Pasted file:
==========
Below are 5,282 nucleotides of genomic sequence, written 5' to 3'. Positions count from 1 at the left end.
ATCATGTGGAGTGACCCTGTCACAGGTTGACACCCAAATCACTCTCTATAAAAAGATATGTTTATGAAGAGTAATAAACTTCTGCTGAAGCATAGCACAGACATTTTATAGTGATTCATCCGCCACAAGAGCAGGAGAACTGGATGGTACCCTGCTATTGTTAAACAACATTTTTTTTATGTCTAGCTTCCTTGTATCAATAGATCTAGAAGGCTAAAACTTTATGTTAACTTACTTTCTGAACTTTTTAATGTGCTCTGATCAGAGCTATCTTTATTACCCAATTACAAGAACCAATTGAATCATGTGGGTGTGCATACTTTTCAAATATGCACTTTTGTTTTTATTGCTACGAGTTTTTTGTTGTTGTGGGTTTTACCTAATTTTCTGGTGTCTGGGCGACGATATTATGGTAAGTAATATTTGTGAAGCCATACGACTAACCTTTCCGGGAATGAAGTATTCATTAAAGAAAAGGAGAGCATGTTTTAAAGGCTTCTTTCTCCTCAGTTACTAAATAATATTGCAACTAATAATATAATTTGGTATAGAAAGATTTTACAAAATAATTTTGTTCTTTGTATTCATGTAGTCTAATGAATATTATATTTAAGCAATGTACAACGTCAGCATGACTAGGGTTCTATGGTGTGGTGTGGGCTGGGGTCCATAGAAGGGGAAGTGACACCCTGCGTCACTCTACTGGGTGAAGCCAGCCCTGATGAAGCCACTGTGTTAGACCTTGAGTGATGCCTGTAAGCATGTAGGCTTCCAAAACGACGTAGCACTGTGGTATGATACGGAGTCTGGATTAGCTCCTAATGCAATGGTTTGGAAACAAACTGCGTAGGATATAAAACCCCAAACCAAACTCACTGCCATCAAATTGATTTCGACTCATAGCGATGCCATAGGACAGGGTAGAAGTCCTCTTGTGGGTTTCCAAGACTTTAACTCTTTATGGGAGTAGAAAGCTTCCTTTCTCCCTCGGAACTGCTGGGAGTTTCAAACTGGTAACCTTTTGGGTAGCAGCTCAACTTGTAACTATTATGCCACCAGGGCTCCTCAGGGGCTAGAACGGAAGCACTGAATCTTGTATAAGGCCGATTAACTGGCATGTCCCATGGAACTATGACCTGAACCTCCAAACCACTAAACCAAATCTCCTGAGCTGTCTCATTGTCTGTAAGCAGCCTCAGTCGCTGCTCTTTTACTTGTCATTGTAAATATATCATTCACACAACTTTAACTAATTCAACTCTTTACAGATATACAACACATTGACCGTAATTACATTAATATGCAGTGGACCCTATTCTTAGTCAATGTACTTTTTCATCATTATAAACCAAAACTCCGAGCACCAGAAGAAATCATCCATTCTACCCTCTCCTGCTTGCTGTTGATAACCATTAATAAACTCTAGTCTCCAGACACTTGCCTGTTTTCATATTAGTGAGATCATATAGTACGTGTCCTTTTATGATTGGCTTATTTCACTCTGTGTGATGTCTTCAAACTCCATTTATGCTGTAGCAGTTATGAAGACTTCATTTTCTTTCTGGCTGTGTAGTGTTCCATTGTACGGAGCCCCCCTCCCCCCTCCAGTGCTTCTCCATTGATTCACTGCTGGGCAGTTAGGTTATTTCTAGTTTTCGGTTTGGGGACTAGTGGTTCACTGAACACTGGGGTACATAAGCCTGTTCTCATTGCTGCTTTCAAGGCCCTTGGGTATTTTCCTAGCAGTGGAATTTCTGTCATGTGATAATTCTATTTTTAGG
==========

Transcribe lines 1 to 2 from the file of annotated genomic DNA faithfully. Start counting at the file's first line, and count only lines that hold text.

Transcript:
Below are 5,282 nucleotides of genomic sequence, written 5' to 3'. Positions count from 1 at the left end.
ATCATGTGGAGTGACCCTGTCACAGGTTGACACCCAAATCACTCTCTATAAAAAGATATGTTTATGAAGAGTAATAAACTTCTGCTGAAGCATAGCACAGACATTTTATAGTGATTCATCCGCCACAAGAGCAGGAGAACTGGATGGTACCCTGCTATTGTTAAACAACATTTTTTTTATGTCTAGCTTCCTTGTATCAATAGATCTAGAAGGCTAAAACTTTATGTTAACTTACTTTCTGAACTTTTTAATGTGCTCTGATCAGAGCTATCTTTATTACCCAATTACAAGAACCAATTGAATCATGTGGGTGTGCATACTTTTCAAATATGCACTTTTGTTTTTATTGCTACGAGTTTTTTGTTGTTGTGGGTTTTACCTAATTTTCTGGTGTCTGGGCGACGATATTATGGTAAGTAATATTTGTGAAGCCATACGACTAACCTTTCCGGGAATGAAGTATTCATTAAAGAAAAGGAGAGCATGTTTTAAAGGCTTCTTTCTCCTCAGTTACTAAATAATATTGCAACTAATAATATAATTTGGTATAGAAAGATTTTACAAAATAATTTTGTTCTTTGTATTCATGTAGTCTAATGAATATTATATTTAAGCAATGTACAACGTCAGCATGACTAGGGTTCTATGGTGTGGTGTGGGCTGGGGTCCATAGAAGGGGAAGTGACACCCTGCGTCACTCTACTGGGTGAAGCCAGCCCTGATGAAGCCACTGTGTTAGACCTTGAGTGATGCCTGTAAGCATGTAGGCTTCCAAAACGACGTAGCACTGTGGTATGATACGGAGTCTGGATTAGCTCCTAATGCAATGGTTTGGAAACAAACTGCGTAGGATATAAAACCCCAAACCAAACTCACTGCCATCAAATTGATTTCGACTCATAGCGATGCCATAGGACAGGGTAGAAGTCCTCTTGTGGGTTTCCAAGACTTTAACTCTTTATGGGAGTAGAAAGCTTCCTTTCTCCCTCGGAACTGCTGGGAGTTTCAAACTGGTAACCTTTTGGGTAGCAGCTCAACTTGTAACTATTATGCCACCAGGGCTCCTCAGGGGCTAGAACGGAAGCACTGAATCTTGTATAAGGCCGATTAACTGGCATGTCCCATGGAACTATGACCTGAACCTCCAAACCACTAAACCAAATCTCCTGAGCTGTCTCATTGTCTGTAAGCAGCCTCAGTCGCTGCTCTTTTACTTGTCATTGTAAATATATCATTCACACAACTTTAACTAATTCAACTCTTTACAGATATACAACACATTGACCGTAATTACATTAATATGCAGTGGACCCTATTCTTAGTCAATGTACTTTTTCATCATTATAAACCAAAACTCCGAGCACCAGAAGAAATCATCCATTCTACCCTCTCCTGCTTGCTGTTGATAACCATTAATAAACTCTAGTCTCCAGACACTTGCCTGTTTTCATATTAGTGAGATCATATAGTACGTGTCCTTTTATGATTGGCTTATTTCACTCTGTGTGATGTCTTCAAACTCCATTTATGCTGTAGCAGTTATGAAGACTTCATTTTCTTTCTGGCTGTGTAGTGTTCCATTGTACGGAGCCCCCCTCCCCCCTCCAGTGCTTCTCCATTGATTCACTGCTGGGCAGTTAGGTTATTTCTAGTTTTCGGTTTGGGGACTAGTGGTTCACTGAACACTGGGGTACATAAGCCTGTTCTCATTGCTGCTTTCAAGGCCCTTGGGTATTTTCCTAGCAGTGGAATTTCTGTCATGTGATAATTCTATTTTTAGG